Who is caring for Mom and Dad?

Article provided by Julie Bolinger, PharmD, RPh, BC-ADM, Certified Health Coach and Clinical Pharmacist, at Fort Wayne Custom Rx

At my diabetes center in Southern Indiana, I would see several patients a day to help them learn how to manage their diabetes and other disease states in a way that worked for each of them. “No two people are alike,” I would always tell them as we came up with strategies that would help them plan diabetes around their life instead of planning their life around diabetes. I saw patients from all walks of life, but the patients who always secretly stole my sympathy were the caregivers.

Caregivers are in charge of meeting the needs of another person. At the beginning of your life, it was your parents who cared for you, then maybe a spouse who helped you out around the house, and finally, life seems to come full circle as you start to look to your children for help. Many of my caregiver patients were in a busy time of life with the excitement of grandbabies and their own children looking to them for parenting advice while, at the same time, their parents are trying to maintain independence, but find that there are just some things that they can’t do on their own anymore.

It can be a very rewarding experience to be there for someone you love and who needs you, but there is a significant amount of stress that can come with that responsibility. Be wary. It is easy to fall into the trap of putting everyone else’s needs above your own. But don’t!

Many of my patients would come to me because their health was spiraling out of control; they were exhausted, depressed and needed help finding a place to start. Asking for help is one of the best things you can do for both yourself and the person you care for. No one person can do it all, so focus on what is achievable, what is reasonable and findothers to help you with the rest.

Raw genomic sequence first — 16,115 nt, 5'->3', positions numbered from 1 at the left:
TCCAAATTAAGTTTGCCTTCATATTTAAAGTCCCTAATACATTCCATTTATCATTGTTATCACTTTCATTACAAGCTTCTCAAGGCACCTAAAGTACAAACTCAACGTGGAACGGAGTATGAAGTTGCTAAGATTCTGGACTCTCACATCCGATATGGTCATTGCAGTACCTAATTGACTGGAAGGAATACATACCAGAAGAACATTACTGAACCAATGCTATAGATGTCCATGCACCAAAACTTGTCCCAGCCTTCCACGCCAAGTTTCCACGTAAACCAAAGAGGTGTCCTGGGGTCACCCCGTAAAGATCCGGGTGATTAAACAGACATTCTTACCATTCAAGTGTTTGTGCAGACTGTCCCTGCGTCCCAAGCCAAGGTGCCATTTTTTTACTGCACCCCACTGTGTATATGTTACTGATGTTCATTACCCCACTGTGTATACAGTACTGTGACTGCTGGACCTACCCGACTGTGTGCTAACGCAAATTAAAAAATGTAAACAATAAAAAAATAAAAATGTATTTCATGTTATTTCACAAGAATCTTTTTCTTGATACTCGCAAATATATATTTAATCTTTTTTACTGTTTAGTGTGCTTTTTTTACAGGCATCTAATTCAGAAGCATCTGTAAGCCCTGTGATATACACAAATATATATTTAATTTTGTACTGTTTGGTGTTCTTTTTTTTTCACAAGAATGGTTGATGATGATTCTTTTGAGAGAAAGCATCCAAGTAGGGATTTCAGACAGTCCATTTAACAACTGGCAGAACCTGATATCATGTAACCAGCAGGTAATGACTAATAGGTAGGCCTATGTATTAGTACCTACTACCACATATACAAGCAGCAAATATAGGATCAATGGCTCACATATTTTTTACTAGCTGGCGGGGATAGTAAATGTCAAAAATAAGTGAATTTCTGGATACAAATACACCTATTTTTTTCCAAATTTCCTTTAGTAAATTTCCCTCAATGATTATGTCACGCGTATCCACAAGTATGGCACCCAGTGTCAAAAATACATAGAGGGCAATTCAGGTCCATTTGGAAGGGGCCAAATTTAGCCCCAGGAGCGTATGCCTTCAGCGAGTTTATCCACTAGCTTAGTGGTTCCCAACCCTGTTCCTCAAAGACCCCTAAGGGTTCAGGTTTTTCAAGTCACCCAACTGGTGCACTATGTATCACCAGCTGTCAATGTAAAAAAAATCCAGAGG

You are not alone. There are many out there who are in a similar position. There are classes for caregivers, support groups and businesses designed to relieve the workload. Get plugged in. Check with your local pharmacy to find a program to help alleviate the burden of managing medications. These programs check in each month with the patient to address any barriers or issues and stay on top of the health of the patient.

Lastly, don’t forget about you. You can’t be Superwoman when you aren’t well yourself. I suppose there are some “Supermen” out there, too; we can’t forget them. Be sure to set aside time for friends and family and make time for exercise and sleep. Just like the airlines teach in the safety demonstration — you have to help yourself first so that you are better able to help others.

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